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Hussein F. E. Soliman

Electrical Power and Machine Dept. Ain Shams University, Cairo, Egypt hfaridsoliman@yahoo.com

Malik E. Elbuluk

Department of Electrical & Computer Engineering University of Akron Akron, OH 44325 melbuluk@uakron.edu

Abstract—This paper presents a method for improving the speed control of 3-phase induction motors (IM) using hybrid direct torque controller (DTC)/Fuzzy logic controller (FLC) techniques. A complete simulation of the conventional DTC and closed-loop for speed control of a 3-phase IM was tested using SimuLink. The speed control of the IM is done by using the conventional proportional integral (PI) controller and FLC. The proposed FLC has a nature of PI controller to determine the torque reference for the motor. The effect of variation of the speed reference trajectories on the dynamic response has been clearly tested for both conventional and FLC speed controllers. The simulation results showed a better dynamic performance of the induction motor when using the proposed DTC/FLC in comparison with a fixed PI controller. Also, the DTC/FLC has improved the speed control of the IM over a wide range of operating conditions. I. INTRODUCTION The evolution from dc drives to various forms of ac drives has been motivated by the continuing need for simplicity and reliability. Although it is possible to achieve the ac motor’s high level of speed control by the application of the trans-vector theory, the resulting controller becomes too complex to implement for a wide range of applications. An alternative to the trans-vector control is the direct torque control (DTC), which represented a step in mix improvement [1, 2]. The appearance of high-speed digital signal processor (DSP) and application specific integrated circuit (ASIC), DTC technology has become popular in ac motor drives [3-4]. DTC has its roots in field–oriented control and direct self-control [4-5]. Field– oriented control uses spatial vector theory to optimally control magnetic field orientation. Direct self–control theory is less well known. It was patented as a concept developed in Germany by Manfred Depenbrock and has been described in several published papers [5, 6]. DTC has been developed, implemented and tested for three phase induction motor in many papers [79]. Most of researchers are concerned with the inner loop for a torque control without taking in consideration the overall loop for the speed regulation. Only a brief discussion was considered for the outer speed loop in [7]. Also, fuzzy logic has been used with DTC to improve the dynamic performance of the induction motors [11, 12].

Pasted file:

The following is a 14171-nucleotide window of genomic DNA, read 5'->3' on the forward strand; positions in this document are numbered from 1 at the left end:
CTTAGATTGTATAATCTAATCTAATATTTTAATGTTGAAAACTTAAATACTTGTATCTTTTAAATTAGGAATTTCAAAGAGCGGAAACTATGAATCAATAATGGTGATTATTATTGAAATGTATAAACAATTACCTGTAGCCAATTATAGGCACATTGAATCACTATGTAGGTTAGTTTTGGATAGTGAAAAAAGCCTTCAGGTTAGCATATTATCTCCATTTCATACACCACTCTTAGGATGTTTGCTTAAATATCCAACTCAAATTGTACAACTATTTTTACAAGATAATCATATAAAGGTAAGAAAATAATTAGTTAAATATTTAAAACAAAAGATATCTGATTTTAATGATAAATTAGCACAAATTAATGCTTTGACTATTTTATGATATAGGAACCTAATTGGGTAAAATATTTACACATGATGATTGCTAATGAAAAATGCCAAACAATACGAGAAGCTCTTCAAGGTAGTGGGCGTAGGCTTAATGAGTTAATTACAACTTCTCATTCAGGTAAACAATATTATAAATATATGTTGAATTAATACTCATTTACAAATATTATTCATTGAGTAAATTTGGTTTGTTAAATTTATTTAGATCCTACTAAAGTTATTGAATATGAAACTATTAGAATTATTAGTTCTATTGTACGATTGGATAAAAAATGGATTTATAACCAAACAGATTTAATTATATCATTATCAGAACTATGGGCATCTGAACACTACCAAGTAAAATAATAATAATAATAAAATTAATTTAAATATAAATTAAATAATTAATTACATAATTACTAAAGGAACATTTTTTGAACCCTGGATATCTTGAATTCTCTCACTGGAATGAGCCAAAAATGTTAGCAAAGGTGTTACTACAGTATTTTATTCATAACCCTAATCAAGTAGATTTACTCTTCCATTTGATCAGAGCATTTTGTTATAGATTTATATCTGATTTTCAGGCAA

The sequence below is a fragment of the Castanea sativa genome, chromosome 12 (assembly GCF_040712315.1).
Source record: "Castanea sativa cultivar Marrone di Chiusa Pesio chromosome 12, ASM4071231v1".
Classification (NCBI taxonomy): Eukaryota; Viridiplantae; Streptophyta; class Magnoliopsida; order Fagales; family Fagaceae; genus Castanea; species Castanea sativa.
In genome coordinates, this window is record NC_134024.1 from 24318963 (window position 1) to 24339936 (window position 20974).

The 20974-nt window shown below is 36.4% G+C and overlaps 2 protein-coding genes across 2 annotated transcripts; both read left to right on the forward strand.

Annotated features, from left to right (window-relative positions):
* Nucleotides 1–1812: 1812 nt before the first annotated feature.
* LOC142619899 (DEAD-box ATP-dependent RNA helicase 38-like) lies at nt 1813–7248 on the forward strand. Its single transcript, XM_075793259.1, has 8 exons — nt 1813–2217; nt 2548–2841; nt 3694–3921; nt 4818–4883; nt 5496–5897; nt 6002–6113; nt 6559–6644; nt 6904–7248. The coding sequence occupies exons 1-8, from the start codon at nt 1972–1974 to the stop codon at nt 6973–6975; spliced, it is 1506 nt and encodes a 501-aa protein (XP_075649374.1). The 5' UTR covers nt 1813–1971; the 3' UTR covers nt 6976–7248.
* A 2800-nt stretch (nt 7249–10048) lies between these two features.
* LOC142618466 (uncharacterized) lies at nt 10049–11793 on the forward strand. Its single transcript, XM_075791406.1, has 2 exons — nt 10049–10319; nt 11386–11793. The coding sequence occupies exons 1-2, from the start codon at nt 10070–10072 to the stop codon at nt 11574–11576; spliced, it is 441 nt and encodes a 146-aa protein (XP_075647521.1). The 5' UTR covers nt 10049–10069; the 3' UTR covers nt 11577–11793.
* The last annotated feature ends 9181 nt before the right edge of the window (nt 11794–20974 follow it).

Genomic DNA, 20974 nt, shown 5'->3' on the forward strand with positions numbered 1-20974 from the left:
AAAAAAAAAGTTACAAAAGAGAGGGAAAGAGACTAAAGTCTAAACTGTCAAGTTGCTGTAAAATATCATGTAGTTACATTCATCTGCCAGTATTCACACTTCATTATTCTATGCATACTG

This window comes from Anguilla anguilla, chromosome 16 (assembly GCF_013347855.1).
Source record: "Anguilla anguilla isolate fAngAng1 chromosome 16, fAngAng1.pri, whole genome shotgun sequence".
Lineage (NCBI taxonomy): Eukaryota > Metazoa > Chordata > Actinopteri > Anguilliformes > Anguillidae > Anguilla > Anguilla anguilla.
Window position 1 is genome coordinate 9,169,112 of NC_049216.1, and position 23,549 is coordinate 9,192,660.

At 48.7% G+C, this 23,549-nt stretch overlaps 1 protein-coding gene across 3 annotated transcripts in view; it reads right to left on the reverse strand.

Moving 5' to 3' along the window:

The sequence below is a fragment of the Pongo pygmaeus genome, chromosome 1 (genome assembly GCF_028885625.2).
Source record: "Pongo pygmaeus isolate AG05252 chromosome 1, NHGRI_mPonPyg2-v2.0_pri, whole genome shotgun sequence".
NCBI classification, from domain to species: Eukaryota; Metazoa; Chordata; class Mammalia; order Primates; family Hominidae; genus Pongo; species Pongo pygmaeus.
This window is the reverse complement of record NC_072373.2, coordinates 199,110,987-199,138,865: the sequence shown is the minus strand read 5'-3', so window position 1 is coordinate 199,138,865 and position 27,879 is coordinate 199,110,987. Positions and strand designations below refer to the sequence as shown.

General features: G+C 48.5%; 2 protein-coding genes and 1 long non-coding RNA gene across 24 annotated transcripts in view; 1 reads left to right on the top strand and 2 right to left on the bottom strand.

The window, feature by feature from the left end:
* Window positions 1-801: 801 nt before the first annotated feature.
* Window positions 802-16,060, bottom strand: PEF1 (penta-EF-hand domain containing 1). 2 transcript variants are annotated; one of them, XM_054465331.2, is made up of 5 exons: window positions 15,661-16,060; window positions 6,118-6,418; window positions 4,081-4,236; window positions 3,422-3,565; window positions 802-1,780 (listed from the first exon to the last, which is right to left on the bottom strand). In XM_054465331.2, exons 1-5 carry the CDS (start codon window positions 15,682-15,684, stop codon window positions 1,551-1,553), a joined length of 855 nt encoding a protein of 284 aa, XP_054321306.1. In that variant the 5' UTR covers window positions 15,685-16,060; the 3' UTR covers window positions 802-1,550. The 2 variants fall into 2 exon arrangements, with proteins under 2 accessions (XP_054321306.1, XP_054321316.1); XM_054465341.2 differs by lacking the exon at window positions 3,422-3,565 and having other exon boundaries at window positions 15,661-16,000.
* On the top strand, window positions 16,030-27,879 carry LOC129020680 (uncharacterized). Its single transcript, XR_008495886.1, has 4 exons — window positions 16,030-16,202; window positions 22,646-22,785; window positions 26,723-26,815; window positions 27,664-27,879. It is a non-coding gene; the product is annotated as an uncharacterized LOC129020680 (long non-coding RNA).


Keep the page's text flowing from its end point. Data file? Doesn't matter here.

This paper presents a method for improving the speed control of 3-phase induction motors (IM) using hybrid direct torque controller (DTC)/Fuzzy logic controller (FLC) techniques. A complete simulation of the conventional DTC and closed-loop for speed control of a 3-phase IM was tested using SimuLink. The speed control of the IM is done by using the conventional proportional integral (PI) controller and FLC. The proposed FLC has a nature of PI controller to determine the torque reference for the motor. The effect of variation of the speed reference trajectories on the dynamic response has been clearly tested for both conventional and FLC speed controllers. The main the objective of this paper is to compare a fuzzy logic controller with the PI controller. The simulation results showed a better dynamic performance of the induction motor when using the proposed DTC/FLC in comparison with a fixed DTC/PI controller. It has been shown that the DTC/FLC has improved the speed control of the IM over a wide range of operating conditions II. DIRECT TORQUE CONTROL Fig. 1 shows the basic functional blocks used to implement the DTC scheme. The core to the complete control has three key blocks that interact to provide the primary control required [7]; namely torque/flux comparators, optimal switching logic and adaptive motor model. The torque comparator and the flux comparator are both contained in the hysteresis control block. They compare the torque and flux references with their actual values, which are calculated using the adaptive motor model. The actual torque is controlled within differential hysteresis window, which has limited the switching frequencies of the power output devices within a range of 1.5 – 3.5 kHz. The optimal switching logic (OSL) selects the appropriate stator voltage vector that will satisfy both the torque status output and the flux status. In reality, there are only six stator voltage vectors and two zero-voltage vectors that the voltage-source inverter can produce [8]. The outputs of the OSL are the switching position of the voltage-source inverter.

0197-2618/07/$25.00 © 2007 IEEE